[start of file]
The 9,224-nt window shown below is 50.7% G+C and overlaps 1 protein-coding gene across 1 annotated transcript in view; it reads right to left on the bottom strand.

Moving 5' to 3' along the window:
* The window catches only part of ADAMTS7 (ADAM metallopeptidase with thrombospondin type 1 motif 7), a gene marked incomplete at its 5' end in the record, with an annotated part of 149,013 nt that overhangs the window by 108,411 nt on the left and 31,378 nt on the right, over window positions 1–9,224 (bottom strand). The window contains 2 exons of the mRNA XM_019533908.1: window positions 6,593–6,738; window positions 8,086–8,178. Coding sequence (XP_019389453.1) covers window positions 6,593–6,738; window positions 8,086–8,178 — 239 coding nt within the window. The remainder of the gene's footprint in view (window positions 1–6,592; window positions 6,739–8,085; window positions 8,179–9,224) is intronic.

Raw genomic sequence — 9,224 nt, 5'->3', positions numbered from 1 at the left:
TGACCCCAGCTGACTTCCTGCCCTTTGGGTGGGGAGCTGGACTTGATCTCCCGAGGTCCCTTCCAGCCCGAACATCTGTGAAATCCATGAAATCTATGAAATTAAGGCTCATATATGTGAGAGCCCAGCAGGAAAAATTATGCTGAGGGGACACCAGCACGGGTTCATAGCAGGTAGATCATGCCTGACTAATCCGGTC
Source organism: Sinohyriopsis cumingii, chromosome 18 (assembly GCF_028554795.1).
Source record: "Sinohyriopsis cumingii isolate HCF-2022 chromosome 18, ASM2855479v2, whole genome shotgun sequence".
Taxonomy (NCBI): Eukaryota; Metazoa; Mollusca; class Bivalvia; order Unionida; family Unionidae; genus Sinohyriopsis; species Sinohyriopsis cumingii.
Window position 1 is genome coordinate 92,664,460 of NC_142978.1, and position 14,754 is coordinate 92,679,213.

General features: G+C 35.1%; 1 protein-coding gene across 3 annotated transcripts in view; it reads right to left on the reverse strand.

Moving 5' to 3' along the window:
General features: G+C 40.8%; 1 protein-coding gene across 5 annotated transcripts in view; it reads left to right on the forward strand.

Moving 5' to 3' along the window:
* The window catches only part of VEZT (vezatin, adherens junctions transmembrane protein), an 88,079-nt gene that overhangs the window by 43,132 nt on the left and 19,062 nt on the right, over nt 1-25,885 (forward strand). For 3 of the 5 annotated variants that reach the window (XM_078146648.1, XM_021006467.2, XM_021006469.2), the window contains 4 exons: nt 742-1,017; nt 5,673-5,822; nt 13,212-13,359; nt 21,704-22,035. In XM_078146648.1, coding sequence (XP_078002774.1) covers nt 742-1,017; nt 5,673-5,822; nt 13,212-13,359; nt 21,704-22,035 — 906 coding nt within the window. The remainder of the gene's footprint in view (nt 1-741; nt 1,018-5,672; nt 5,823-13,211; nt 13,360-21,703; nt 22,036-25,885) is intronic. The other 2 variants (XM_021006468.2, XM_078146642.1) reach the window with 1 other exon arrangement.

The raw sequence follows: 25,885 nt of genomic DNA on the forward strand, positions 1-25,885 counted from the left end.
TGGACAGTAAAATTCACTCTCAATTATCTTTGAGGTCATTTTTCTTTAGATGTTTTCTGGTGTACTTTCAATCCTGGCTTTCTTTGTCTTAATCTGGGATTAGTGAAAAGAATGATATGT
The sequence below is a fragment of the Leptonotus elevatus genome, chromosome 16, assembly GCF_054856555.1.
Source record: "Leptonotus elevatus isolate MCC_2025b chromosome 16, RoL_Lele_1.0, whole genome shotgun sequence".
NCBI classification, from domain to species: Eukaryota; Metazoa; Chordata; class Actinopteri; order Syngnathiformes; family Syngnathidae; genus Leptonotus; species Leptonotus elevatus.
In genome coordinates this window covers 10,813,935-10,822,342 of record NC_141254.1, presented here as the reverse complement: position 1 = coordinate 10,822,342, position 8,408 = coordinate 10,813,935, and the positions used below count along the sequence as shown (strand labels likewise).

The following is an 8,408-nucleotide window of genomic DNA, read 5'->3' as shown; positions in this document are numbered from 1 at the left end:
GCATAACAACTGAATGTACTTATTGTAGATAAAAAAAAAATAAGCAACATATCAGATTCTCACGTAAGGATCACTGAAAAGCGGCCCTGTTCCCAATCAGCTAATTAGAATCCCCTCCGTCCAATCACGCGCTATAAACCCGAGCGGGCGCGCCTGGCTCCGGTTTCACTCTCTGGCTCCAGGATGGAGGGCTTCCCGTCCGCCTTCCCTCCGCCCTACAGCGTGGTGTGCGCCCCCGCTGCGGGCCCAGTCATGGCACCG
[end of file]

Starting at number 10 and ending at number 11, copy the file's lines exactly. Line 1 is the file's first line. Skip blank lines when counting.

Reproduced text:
General features: G+C 35.1%; 1 protein-coding gene across 3 annotated transcripts in view; it reads right to left on the reverse strand.

Moving 5' to 3' along the window: